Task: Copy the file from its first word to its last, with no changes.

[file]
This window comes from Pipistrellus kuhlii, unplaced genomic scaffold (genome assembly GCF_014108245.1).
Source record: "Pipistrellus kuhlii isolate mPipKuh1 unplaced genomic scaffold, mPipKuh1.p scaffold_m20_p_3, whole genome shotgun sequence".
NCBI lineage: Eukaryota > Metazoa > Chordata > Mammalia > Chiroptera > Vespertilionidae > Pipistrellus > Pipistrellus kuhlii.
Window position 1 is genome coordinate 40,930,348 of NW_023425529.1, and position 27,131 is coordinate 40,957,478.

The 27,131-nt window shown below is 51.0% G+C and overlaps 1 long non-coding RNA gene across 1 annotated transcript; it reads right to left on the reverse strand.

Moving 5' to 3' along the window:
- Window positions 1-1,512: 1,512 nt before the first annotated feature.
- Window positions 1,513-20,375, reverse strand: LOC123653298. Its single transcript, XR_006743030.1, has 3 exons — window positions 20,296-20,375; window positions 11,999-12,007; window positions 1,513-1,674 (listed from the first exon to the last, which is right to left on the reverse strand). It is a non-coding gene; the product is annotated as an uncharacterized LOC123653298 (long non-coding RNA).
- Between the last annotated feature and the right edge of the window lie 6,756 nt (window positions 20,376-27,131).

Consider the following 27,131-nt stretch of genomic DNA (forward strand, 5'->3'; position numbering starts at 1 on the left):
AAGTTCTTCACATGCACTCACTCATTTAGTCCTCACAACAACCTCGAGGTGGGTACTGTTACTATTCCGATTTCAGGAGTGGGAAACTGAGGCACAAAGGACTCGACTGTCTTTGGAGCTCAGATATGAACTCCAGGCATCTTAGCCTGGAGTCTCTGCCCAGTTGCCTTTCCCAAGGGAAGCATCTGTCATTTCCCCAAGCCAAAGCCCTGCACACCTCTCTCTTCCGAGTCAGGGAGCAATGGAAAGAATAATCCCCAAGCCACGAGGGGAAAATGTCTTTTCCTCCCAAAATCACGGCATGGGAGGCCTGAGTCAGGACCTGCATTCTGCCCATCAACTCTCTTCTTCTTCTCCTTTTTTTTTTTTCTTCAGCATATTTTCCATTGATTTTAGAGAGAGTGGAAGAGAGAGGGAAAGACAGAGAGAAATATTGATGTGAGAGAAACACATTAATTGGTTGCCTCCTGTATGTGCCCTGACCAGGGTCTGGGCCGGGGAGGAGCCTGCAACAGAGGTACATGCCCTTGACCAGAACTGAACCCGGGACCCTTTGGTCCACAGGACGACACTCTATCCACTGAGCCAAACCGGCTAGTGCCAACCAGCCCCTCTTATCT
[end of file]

This window comes from Pipistrellus kuhlii, unplaced genomic scaffold (genome assembly GCF_014108245.1).
Source record: "Pipistrellus kuhlii isolate mPipKuh1 unplaced genomic scaffold, mPipKuh1.p scaffold_m20_p_3, whole genome shotgun sequence".
NCBI lineage: Eukaryota > Metazoa > Chordata > Mammalia > Chiroptera > Vespertilionidae > Pipistrellus > Pipistrellus kuhlii.
Window position 1 is genome coordinate 40,930,348 of NW_023425529.1, and position 27,131 is coordinate 40,957,478.

The 27,131-nt window shown below is 51.0% G+C and overlaps 1 long non-coding RNA gene across 1 annotated transcript; it reads right to left on the reverse strand.

Moving 5' to 3' along the window:
- Window positions 1-1,512: 1,512 nt before the first annotated feature.
- Window positions 1,513-20,375, reverse strand: LOC123653298. Its single transcript, XR_006743030.1, has 3 exons — window positions 20,296-20,375; window positions 11,999-12,007; window positions 1,513-1,674 (listed from the first exon to the last, which is right to left on the reverse strand). It is a non-coding gene; the product is annotated as an uncharacterized LOC123653298 (long non-coding RNA).
- Between the last annotated feature and the right edge of the window lie 6,756 nt (window positions 20,376-27,131).

Consider the following 27,131-nt stretch of genomic DNA (forward strand, 5'->3'; position numbering starts at 1 on the left):
AAGTTCTTCACATGCACTCACTCATTTAGTCCTCACAACAACCTCGAGGTGGGTACTGTTACTATTCCGATTTCAGGAGTGGGAAACTGAGGCACAAAGGACTCGACTGTCTTTGGAGCTCAGATATGAACTCCAGGCATCTTAGCCTGGAGTCTCTGCCCAGTTGCCTTTCCCAAGGGAAGCATCTGTCATTTCCCCAAGCCAAAGCCCTGCACACCTCTCTCTTCCGAGTCAGGGAGCAATGGAAAGAATAATCCCCAAGCCACGAGGGGAAAATGTCTTTTCCTCCCAAAATCACGGCATGGGAGGCCTGAGTCAGGACCTGCATTCTGCCCATCAACTCTCTTCTTCTTCTCCTTTTTTTTTTTTCTTCAGCATATTTTCCATTGATTTTAGAGAGAGTGGAAGAGAGAGGGAAAGACAGAGAGAAATATTGATGTGAGAGAAACACATTAATTGGTTGCCTCCTGTATGTGCCCTGACCAGGGTCTGGGCCGGGGAGGAGCCTGCAACAGAGGTACATGCCCTTGACCAGAACTGAACCCGGGACCCTTTGGTCCACAGGACGACACTCTATCCACTGAGCCAAACCGGCTAGTGCCAACCAGCCCCTCTTATCT